Meanwhile, out on the bleeding edge, some of our more adventurous colleagues are syndicating their Web log content via RSS (Rich Site Summary or Real Simple Syndication). Two of these folks—Steven Cohen, law librarian at Rivkin Radler and publisher of the LibraryStuff Web log (, and Jenny Levine, Internet development librarian at the Suburban Library System (Ill.) and publisher of the Shifted Librarian Web log (—filled a large room for their presentation on RSS.

RSS is simply an XML version of a Web log or other newsfeed. To read these feeds, you subscribe to them through an aggregator, which can be Web-based (e.g., News Is Free; or an individual piece of client software (e.g., Newzcrawler; or AmphetaDesk; Some Web log tools have built-in aggregators (e.g., Radio Userland;

Thus, avid Web log readers no longer have to visit umpteen different blogs in order to keep up. And Web log publishers can syndicate their content effortlessly. Don't know XML? No problem. Many Web log tools will do the conversion for you automatically. Or you can use a third-party solution such as RSSify (

Of course, RSS does carry the risk of information overload. Remember when you first discovered Internet mailing lists? Your in-box hasn't been the same since, has it? Now that you've been warned, here are some directories of RSS feeds:

• Blogstreet (

• Moreover (

• News Is Free (which also provides an online aggregator;

• Syndic8 (

• Technorati (

If you don't have time for newsfeeds and/or don't want to mess with an aggregator, you can stay current with a variety of library and information science Web logs via LISFeeds ( Created by Cohen and Blake Carver, publisher of the LISNews Web log (, LISFeeds offers one-stop shopping for LIS-oriented RSS content that's transformed into HTML for easy reading through your Web browser. "You can visit one site instead of having to visit 25 sites," Cohen explains.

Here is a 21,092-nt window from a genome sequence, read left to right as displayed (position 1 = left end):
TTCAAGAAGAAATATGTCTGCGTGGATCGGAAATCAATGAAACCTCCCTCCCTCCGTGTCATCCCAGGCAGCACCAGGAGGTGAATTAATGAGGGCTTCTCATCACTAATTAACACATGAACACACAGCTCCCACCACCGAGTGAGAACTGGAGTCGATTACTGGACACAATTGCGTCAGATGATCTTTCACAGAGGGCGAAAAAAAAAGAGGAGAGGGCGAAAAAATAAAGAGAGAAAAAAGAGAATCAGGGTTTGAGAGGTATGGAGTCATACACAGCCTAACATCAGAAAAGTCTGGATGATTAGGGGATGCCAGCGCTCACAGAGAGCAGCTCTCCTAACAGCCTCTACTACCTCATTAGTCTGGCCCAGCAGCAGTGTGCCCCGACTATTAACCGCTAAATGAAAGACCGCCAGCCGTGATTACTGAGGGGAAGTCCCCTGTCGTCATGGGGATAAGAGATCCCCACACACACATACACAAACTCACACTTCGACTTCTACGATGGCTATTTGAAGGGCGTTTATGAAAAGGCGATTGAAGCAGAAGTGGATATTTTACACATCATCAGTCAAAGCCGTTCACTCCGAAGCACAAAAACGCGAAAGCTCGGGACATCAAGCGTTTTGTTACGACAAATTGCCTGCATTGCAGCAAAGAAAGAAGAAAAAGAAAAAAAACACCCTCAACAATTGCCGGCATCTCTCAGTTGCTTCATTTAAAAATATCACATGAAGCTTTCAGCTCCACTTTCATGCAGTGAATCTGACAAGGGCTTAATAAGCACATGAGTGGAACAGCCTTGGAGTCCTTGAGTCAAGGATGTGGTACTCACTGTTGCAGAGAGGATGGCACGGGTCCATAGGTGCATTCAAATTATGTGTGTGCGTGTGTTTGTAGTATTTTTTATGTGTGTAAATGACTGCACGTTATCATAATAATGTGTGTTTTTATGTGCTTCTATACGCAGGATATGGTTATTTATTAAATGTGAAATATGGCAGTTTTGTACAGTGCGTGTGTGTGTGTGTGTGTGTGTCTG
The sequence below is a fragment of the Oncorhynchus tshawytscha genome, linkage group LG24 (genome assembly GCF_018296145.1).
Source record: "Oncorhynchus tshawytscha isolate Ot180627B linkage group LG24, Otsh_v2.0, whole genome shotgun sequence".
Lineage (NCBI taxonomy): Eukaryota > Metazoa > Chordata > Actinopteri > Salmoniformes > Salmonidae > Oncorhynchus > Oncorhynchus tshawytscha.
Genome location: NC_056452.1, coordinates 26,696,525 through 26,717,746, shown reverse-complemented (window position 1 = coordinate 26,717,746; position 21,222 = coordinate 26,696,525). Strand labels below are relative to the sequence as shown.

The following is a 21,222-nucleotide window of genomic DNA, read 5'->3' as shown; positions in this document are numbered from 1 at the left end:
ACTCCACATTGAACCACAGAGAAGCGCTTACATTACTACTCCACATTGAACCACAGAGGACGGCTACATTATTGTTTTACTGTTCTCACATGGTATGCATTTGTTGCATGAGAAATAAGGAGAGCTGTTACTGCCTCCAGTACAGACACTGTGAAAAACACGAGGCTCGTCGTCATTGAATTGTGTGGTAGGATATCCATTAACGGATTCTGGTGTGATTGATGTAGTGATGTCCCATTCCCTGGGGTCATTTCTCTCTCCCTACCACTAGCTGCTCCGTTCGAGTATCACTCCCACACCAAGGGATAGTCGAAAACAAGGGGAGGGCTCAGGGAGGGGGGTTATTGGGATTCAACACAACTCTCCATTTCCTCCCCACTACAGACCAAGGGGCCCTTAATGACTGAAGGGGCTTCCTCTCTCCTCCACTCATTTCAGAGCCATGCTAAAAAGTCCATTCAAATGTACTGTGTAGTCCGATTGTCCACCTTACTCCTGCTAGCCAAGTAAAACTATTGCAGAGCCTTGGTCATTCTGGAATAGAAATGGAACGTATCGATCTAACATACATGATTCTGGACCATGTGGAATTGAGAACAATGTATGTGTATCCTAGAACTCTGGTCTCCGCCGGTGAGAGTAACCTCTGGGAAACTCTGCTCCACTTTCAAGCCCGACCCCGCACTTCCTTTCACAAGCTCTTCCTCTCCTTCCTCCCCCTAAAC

Dead Technologies Session

This year's panelists for the annual "Dead & Emerging Technologies" session were Fichter, Stephen Abram (Micromedia ProQuest), Michael Schuyler (Washington's Kitsap Regional Library), Debbie Hartzman (Amgen, Inc.), and Andrew K. Pace (North Carolina State University). The moderator was D. Scott "TechMan" Brandt from Purdue University.

What's on the way out?

• Knowledge management—"Call me when we get to wisdom management," said Pace.

• "My 3-1/2 disk drive is obsolete, and so is yours," said Schuyler.

• Mediated searches—"I think the days when people came to us to do their searching ... are gone," said Hartzman.

• "E-mail as the killer app"—It's been ruined by spam, said Fichter, and young people prefer instant messaging.

• Pace noted that the integrated library system is "the sun around which all of our services used to revolve.... Vendors are looking at this as a 'done' technology."

• Buzzwords such as vortal, one-click, disintermediation, paradigm shift, information architecture, and interface ("as a verb," said Pace)

What's on the way in?

• RFIDs (radio frequency ID tags)—"It's in beta-testing now," said Hartzman. Gillette is planning to use this technology "on millions of disposable razors." Thus, if someone kills his or her spouse with a disposable razor, "it can be tracked," which raises privacy implications.

• Blogs, RSS, XML, and "the semantic Web," said Fichter, who also called for "better filters" and "cyberspace garbage collectors" to do away with all the ROT (the redundant, obsolete, and trivial)

• The Dick Cheney Search Engine—"The answer is oil ... every time," said Abram.


This year's conference featured the following keynote speakers:

• Michael Schuyler, deputy director of the Kitsap Regional Library (Wash.) and a Computers in Libraries columnist, spoke about what libraries and librarians might be like in the future, "which may turn out very differently than we understand today."

• Roy Tennant, Web and services design manager for the California Digital Library's eScholarship initiative, talked about interoperability and standards. "If you want to learn one thing new," he said, "make that XML. That's going to be your life, whether you know it or not."

• Jayne Hitchcock, author ofNet Crimes & Misdemeanors, spoke about the darker side of cyberspace and what we as librarians and individuals can do to protect ourselves and our constituencies.

Links to several presentations from this conference can be found on the Information Today, Inc. Web site ( The PowerPoint presentation on RSS by Cohen and Levine is locatedat An article by Cohen, "RSS for Non-Techie Librarians," can be found at

Shirl Kennedy is an Information Today columnist and the electronic resources librarian at the Walker Management Library at Vanderbilt University's Owen Graduate School of Management. Her e-mail address is